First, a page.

The buoyant disc acts as a barrier member which can also have tailored gas permeability suitably at the levels already described to enable controlled oxygen permeation into a tank made from impermeable material, such as Stainless Steel.
Thus, the barrier member and poly tanks can be used together or separately, to passively “meter” the addition of atmospheric oxygen into wine, without allowing conditions to develop where a significant free surface area of wine is directly exposed to the atmosphere.
The upper limit of mass transfer of oxygen into wine by permeation is typically about 80 mg/l/year. At rates higher than that wine is not capable of using up all the available oxygen in typical maturation reactions and a measurable concentration of dissolved oxygen results. In those conditions, aerobic bacteria such as acetobactor, and gluconobacter, which are always present in low populations in all wine that hasn't been sterile-filtered will propagate and damage the wine.
When used in the main body of a tank as is shown in
The edge flap helps to centralize the disc, keep out contamination and contain SO2 gas that is coming out of solution from the wine so that mould cannot grow there.
Referring to FIGS. 4 to 6, there is shown a plastic tank 20 for wine with a neck construction generally designated 21. Whilst the illustrated tank is plastic it is to be appreciated that the tank may be made of any suitable wine contact material such as stainless steel and uses any typical closure that seals the opening.
A closure 22 having a depending circumferential skirt 23 closes off the neck.
As in the case of the previously described container, a circumferential wall 25 surrounds the neck and provides a water trap 24 between the neck and circumferential wall and the skirt 23 of the closure fits into this water trap to seal off the neck.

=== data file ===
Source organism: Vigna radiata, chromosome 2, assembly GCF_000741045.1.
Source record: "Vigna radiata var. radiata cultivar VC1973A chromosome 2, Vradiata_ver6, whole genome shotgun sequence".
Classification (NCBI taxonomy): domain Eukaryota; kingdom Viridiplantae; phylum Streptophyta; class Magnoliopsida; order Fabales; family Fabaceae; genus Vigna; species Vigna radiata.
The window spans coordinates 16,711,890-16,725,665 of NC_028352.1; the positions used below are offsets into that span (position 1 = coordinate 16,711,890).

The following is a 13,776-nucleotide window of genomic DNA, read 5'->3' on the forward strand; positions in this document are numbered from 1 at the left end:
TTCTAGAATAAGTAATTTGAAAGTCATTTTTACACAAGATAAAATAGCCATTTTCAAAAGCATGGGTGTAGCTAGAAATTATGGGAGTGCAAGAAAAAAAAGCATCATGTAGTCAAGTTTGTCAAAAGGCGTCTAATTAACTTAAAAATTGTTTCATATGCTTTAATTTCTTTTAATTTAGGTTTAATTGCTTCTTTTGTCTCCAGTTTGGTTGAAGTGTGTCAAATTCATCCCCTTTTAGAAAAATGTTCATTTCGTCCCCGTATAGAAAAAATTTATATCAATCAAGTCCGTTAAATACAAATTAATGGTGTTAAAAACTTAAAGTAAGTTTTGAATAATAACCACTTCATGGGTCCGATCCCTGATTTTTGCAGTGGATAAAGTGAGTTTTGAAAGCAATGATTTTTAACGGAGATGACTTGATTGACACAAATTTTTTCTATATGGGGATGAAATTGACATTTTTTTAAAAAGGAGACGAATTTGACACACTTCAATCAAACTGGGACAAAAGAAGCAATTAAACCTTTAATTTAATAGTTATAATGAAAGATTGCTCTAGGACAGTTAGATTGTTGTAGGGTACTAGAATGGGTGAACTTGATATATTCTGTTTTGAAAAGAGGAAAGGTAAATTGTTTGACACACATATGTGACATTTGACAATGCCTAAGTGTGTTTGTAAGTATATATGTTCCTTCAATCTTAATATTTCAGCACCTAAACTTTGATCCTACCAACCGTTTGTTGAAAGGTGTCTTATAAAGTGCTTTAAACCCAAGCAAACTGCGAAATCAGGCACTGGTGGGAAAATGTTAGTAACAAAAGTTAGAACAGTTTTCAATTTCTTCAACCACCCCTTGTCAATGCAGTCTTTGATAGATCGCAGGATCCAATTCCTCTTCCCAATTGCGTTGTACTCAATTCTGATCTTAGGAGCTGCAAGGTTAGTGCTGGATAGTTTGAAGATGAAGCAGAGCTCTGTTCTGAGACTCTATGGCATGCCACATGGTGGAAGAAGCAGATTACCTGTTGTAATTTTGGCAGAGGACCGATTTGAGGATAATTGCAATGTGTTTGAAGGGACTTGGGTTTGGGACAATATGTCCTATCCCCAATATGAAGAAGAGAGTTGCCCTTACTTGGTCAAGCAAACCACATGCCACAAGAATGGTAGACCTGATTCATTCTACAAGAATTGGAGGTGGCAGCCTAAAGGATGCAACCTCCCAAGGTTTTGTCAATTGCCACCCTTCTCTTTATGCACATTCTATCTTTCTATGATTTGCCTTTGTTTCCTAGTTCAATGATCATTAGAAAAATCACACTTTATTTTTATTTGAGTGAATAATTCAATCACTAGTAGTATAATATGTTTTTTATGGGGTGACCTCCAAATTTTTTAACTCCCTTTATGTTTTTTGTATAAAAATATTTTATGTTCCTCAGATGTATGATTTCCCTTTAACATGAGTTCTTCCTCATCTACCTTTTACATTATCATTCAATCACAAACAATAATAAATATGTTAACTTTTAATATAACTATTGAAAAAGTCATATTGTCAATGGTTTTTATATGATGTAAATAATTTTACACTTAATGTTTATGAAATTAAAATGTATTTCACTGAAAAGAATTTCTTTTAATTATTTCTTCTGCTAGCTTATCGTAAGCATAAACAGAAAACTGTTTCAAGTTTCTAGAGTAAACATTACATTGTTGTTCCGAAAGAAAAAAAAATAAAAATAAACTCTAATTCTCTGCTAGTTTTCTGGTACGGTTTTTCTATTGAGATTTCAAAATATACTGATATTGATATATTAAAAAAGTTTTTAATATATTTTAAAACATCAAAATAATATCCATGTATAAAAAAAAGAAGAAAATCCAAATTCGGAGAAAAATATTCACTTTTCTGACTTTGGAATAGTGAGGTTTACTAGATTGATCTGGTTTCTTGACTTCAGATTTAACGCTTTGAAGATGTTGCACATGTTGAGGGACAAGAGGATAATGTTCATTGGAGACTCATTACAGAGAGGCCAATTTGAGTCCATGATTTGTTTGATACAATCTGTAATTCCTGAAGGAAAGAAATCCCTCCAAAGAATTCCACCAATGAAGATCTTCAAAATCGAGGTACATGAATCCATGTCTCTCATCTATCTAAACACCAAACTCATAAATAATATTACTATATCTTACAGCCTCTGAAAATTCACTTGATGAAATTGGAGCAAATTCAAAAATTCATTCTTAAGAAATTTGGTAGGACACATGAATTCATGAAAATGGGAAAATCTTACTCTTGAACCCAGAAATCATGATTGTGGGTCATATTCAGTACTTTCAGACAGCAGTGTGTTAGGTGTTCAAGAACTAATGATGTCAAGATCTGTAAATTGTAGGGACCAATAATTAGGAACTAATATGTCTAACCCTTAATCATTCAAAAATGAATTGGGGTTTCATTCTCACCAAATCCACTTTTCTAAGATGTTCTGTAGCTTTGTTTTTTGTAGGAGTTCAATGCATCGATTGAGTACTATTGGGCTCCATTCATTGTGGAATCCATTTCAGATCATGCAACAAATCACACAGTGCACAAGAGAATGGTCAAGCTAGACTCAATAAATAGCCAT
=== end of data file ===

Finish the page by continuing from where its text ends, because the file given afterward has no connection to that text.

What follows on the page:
A tap 26 is provided at the bottom of the container to drain off the wine 28 as and when needed.
A barrier member 30 having a foamed plastic core 31 floats on top of the wine in the body of the container. The foamed plastic core 31 of the barrier member is overwrapped with a polyurethane film overwrap 32 which comprises two separate layers covering the top and bottom of the foamed plastic core. These two separate layers are laminated together at their edges to form the peripheral flange 34. The peripheral flange provides a slidable seal with the wall 35 of the container so as to substantially reduce the rate of oxygen transfer from the head space of the container through the surface of the wine and hence limits the growth of undesirable aerobic bacteria.
The barrier member is provided with three tags 36 distributed around its upper surface, each of the tags being formed with a hole or loop 37. The tags assist with allowing the barrier member to be correctly located in the container in contact with the wine initially and to be removed after the container has been emptied. In this regard, it is noted that the barrier member comprising the foamed plastic core and polyurethane film overlap may suitably be formed of flexible materials in order to allow it to be folded so that it may be inserted through the neck of the container during initial setup and to be removed through the neck when the container is emptied.
Whilst the above description includes the preferred embodiments of the invention, it is to be understood that many variations, alterations, modifications and/or additions may be introduced into the constructions and arrangements of parts previously described without departing from the essential features or the spirit or ambit of the invention.
It will be also understood that where the word “comprise”, and variations such as “comprises” and “comprising”, are used in this specification, unless the context requires otherwise such use is intended to imply the inclusion of a stated feature or features but is not to be taken as excluding the presence of other feature or features.
The reference to any prior art in this specification is not, and should not be taken as, an acknowledgment or any form of suggestion that such prior art forns part of the common general knowledge in Australia.